The letter to the editor shown below has been making the rounds; if anything can be described as “viral” on the Internet (and I dislike that word), it’s this. Of course it’s a favorite of All Regressive leftists and of my bête noir, the Huffington Post, which celebrated it with this short piece (click on screenshot to go to piece):
And here are the three glorious sentences:
I didn’t read the two anti-abortion letters that Ms. Seltz responded to, but have little doubt they were pretty right-wing and invidious. But I’m not convinced that telling men to “shut up about abortion,” without specifying what they should shut up about, is useful.
It’s incumbent on me, to avoid undeserved opprobrium, to say that I’m in favor of abortion—in fact more so that most “pro-choice” people. I not only think that abortions of all fetuses should be legal right up to birth, but, in cases where a newborn is severely deformed or diseased, and whose quality of life would be horrible, I’m even in favor of restricted euthanasia. In such case I think Peter Singer is right.
Further, although I’m not a woman, I think I can see where the sentiments in Seltz’s letter come from. Many women are simply exasperated by how men deal with the issue of abortion. Rather than discussing it, they try to control women’s actions, make laws that restrict what the Supreme Court has declared a legal act, harass women outside abortion clinics, kill doctors who perform abortions, and sometimes just plain lie in an attempt to restrict abortions (for example, spreading the myth that most women who have had abortions regret it). All of us who were heartened by the Roe v. Wade decision are dismayed about the repeated attempts of state governments to circumvent it.
But these actions, while largely promulgated by men—since men predominate in legislatures and courts—are not limited to men. If men should STFU, what about the many women who are “pro-life”? Do they have a right to speak simply because they have a uterus? What if they don’t plan to have children?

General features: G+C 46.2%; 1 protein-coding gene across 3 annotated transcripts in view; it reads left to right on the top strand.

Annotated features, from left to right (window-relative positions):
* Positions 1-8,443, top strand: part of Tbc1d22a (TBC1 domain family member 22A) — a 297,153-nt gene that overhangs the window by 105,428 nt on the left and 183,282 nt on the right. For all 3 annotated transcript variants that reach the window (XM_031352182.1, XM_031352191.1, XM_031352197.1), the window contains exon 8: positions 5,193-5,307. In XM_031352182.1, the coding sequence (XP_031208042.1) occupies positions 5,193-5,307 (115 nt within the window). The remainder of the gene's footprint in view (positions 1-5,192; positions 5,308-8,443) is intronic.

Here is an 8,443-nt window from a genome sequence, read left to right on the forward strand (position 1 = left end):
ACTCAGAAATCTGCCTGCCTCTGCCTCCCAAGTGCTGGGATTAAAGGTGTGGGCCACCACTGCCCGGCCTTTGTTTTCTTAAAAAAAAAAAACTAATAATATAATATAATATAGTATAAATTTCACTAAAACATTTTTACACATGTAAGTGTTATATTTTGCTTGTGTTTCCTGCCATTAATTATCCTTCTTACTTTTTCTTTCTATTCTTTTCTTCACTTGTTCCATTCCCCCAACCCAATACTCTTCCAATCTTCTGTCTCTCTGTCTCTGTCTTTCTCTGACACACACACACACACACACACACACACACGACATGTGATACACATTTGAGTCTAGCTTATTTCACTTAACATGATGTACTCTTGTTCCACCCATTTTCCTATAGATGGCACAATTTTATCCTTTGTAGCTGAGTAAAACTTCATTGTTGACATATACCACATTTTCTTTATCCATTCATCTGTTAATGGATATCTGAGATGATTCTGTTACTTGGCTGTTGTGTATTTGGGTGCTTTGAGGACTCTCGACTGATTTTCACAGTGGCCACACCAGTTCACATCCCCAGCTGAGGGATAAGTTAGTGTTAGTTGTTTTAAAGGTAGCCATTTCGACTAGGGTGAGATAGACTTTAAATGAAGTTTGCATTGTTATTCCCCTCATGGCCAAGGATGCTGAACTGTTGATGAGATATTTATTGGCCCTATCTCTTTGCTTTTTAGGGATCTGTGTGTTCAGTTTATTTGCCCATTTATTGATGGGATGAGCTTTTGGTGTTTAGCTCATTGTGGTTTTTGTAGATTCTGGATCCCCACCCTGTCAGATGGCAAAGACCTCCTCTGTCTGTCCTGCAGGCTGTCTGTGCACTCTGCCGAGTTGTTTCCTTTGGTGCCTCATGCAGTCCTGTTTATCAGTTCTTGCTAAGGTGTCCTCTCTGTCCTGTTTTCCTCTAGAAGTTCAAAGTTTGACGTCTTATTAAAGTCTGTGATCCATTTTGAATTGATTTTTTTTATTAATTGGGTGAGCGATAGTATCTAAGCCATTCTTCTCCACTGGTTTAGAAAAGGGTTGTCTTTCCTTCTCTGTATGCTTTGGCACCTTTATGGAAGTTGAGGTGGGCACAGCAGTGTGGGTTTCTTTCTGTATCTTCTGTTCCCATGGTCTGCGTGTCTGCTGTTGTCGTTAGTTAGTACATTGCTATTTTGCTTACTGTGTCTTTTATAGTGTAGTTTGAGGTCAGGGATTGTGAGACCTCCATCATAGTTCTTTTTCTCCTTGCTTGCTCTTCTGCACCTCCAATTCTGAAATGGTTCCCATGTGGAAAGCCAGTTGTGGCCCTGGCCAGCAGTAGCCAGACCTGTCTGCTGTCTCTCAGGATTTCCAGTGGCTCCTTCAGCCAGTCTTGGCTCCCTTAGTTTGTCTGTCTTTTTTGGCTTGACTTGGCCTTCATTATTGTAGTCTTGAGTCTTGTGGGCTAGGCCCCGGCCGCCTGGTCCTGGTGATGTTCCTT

I also think that the argument for abortion has to be made not on grounds of “rights,” which are always conversation-stoppers, but on grounds of rationality and philosophy, cognizant of the problem that, at bottom, all ethics is grounded on subjective preferences. But I am convinced by the rational arguments, particularly those in Judith Jarvis Thompsons’ nice essay, “A defense of abortion,” which everyone should read.
That said, I’m unconvinced that man have to entirely shut up about abortion, and for several reasons:
- There are both men and women who sincerely see abortion, particularly of later-term fetuses, as murder—largely on religious grounds. (Would we even worry about abortion if there were no religion?) I am not with these people, but if you really think that, then why can’t you make that argument, even if you’ll be rebutted? I also believe that saying a woman has a “right” to an abortion since it’s her body is not a wholly convincing response. Yes, women give birth, but if abortion is seen as murder, must men—and all anti-abortion women—remain silent? If the grounds for opposition are the same for men and “pro-life” women, why do only the former get to have an opinion?
- There are men like me who are in favor of abortion. Wouldn’t it be better if we spoke up and supported the legality of unrestricted abortion rather than just STFU? We are, as they say, “allies.”
- Until almost everyone agrees on issue of a woman’s right to choose—and that’s a long way off—abortion cannot be seen as a “right,” which of course are things that everyone agrees should be extended to societies and groups. And until it is seen that way—until people agree that abortion is purely an issue between a woman and her doctor—it will remain a societal issue. In such cases, do we want to suppress discussion by half of the electorate? If you argue that, then you might argue (though the analogy isn’t perfect) that straight people shouldn’t vote or discuss gay marriage, that white people shouldn’t discuss civil rights or affirmative action, and so on. I doubt that many people will agree on that.
Viewed this way, Seltz’s letter is a kneejerk reaction that should not be celebrated as something “glorious.”
At any rate, these are random thoughts, and readers should weigh in below about the “men should STFU” issue.